According to Heather J Leidy, an assistant professor in the MU Department of Nutrition and Exercise Physiology in “The role of protein in weight loss and maintenance,” “Over the past 20 y, higher-protein diets have been touted as a successful strategy to prevent or treat obesity through improvements in body weight management. These improvements are thought to be due, in part, to modulations (adjustments) in energy metabolism, appetite, and energy intake. Recent evidence also supports higher-protein diets for improvements in cardio metabolic risk factors.” She and her colleagues found a reduction in triglycerides, blood pressure, and waist circumference. They found in the studies “greater perceived fullness and elevated satiety hormones after higher protein meals” in the test subjects. Their study did not support any effect on food intake at the next meal. Meta-analysis confirmed, “persistent benefits of a higher protein weight-loss diet on a body weight and fat mass.” It was found that any discrepancy in the results came from the lack of dietary compliance by the test subjects. 25 to 30 g of high protein per meal provided “improvements in appetite, body weight management, cardiometabolic risk factors, or all of these health outcomes.”
So what more can be said? Eat breakfast, “There is evidence that supports unique benefits with increased protein consumption at breakfast for improved satiety and reductions in unhealthy snacking in the evening.”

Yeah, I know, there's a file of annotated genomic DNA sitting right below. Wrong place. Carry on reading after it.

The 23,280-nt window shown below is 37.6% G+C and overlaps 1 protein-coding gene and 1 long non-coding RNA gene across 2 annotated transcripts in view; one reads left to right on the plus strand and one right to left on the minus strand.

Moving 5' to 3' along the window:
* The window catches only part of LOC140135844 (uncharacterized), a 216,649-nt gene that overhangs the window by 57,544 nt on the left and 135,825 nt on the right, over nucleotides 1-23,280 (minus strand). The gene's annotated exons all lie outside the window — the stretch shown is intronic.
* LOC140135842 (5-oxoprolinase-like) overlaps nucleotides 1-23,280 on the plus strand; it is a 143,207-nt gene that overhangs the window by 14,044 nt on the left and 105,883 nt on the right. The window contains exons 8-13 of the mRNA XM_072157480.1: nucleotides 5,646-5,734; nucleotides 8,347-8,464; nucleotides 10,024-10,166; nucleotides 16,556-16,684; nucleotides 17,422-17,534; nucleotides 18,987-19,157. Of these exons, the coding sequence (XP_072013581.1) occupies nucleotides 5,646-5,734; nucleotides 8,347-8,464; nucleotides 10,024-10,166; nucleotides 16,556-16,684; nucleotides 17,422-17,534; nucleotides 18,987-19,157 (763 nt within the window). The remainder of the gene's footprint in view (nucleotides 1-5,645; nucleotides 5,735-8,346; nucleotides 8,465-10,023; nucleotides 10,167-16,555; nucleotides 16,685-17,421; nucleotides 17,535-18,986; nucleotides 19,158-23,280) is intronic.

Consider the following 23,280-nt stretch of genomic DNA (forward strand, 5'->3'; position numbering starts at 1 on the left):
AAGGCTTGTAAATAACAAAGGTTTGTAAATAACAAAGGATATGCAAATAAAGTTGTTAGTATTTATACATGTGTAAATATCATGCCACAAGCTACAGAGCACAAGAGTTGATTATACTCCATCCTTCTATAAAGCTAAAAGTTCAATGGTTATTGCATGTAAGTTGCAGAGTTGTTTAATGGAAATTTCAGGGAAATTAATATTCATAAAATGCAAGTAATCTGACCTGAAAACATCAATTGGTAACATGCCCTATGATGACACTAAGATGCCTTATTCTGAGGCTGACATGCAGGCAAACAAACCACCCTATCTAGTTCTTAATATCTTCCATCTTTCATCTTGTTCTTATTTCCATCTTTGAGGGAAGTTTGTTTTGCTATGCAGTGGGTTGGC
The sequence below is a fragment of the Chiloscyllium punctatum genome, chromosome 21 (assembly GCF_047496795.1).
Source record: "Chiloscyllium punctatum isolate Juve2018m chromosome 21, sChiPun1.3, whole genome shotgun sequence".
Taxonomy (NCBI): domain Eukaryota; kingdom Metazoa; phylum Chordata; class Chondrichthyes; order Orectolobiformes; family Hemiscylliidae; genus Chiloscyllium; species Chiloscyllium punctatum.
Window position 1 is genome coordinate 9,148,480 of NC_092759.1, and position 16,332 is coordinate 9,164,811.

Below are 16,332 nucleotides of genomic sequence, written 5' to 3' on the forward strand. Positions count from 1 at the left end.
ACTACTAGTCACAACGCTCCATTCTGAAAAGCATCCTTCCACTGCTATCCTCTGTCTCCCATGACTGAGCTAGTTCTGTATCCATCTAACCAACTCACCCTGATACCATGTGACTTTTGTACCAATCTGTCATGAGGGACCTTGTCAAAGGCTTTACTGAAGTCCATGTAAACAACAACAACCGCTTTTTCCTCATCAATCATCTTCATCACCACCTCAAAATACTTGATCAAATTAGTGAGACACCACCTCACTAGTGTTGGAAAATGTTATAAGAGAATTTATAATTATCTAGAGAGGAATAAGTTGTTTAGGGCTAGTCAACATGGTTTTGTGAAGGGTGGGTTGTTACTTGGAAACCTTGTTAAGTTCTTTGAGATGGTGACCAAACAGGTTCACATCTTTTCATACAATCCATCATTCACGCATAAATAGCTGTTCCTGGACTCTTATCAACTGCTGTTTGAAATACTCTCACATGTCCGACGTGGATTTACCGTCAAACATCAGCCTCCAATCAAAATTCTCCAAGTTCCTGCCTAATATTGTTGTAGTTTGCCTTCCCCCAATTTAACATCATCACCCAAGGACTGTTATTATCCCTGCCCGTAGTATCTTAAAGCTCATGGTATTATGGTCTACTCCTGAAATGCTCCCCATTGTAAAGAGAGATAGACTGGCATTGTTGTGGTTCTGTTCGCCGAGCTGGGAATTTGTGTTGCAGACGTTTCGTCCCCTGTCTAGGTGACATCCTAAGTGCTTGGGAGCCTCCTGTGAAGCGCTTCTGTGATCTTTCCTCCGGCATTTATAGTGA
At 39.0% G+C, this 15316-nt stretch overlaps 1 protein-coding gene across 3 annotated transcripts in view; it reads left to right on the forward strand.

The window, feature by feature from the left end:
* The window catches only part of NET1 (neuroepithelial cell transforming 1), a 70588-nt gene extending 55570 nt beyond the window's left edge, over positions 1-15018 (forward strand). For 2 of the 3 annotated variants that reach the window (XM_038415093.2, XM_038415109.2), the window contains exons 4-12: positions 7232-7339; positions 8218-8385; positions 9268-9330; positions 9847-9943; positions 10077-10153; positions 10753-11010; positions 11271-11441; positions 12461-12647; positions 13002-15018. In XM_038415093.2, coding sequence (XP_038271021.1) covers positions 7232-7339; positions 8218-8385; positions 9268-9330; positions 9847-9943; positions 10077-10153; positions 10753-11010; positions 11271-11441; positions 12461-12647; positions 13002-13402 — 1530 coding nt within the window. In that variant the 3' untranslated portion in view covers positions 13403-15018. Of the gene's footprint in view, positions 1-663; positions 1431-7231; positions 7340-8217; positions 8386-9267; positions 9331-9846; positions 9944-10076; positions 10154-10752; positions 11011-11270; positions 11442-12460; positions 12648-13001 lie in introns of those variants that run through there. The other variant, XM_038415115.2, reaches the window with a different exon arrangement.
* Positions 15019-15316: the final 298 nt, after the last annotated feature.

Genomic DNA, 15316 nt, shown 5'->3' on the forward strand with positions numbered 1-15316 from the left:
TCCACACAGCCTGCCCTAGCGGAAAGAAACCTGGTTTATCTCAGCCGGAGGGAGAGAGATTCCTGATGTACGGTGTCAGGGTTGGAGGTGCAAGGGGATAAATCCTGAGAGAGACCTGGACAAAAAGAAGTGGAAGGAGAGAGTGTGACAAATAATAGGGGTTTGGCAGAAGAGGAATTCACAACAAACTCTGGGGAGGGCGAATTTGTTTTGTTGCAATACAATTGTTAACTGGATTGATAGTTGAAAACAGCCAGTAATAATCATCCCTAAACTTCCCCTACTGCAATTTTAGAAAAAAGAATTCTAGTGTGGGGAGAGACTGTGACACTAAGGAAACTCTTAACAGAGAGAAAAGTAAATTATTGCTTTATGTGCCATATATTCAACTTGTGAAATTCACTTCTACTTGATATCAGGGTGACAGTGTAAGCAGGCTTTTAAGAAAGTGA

Consume ‘complete protein’(proteins found in animal-based foods such as beef, pork, poultry, fish, eggs and dairy products contain all the essential amino acids and are easily digestible) over three meals as evenly as possible. “Quantities of at least ~ 25–30 g protein/meal provide improvements in appetite, body weight management, and/or cardiometabolic risk factors compared with lower-protein diets. In addition, under isoenergetic (equally active) conditions, the increase in protein appears to be the critical component, not the reduction in carbohydrates or fat” in your diet. Do not forget the fruit, vegetables, dairy, and fiber.
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Heather J Leidy, P. M.-P. (2015, April 29). AJCN. Retrieved from The role of protein in weight loss and maintenance: http://ajcn.nutrition.org/content/early/recent
Sponsorship was provided by The Beef Checkoff, with additional support from The Dairy Research Institute, Egg Nutrition Center, Global Dairy Platform, Hillshire Brands and the National Pork Board. To view an informational supplement about research on the benefits of protein, visit:
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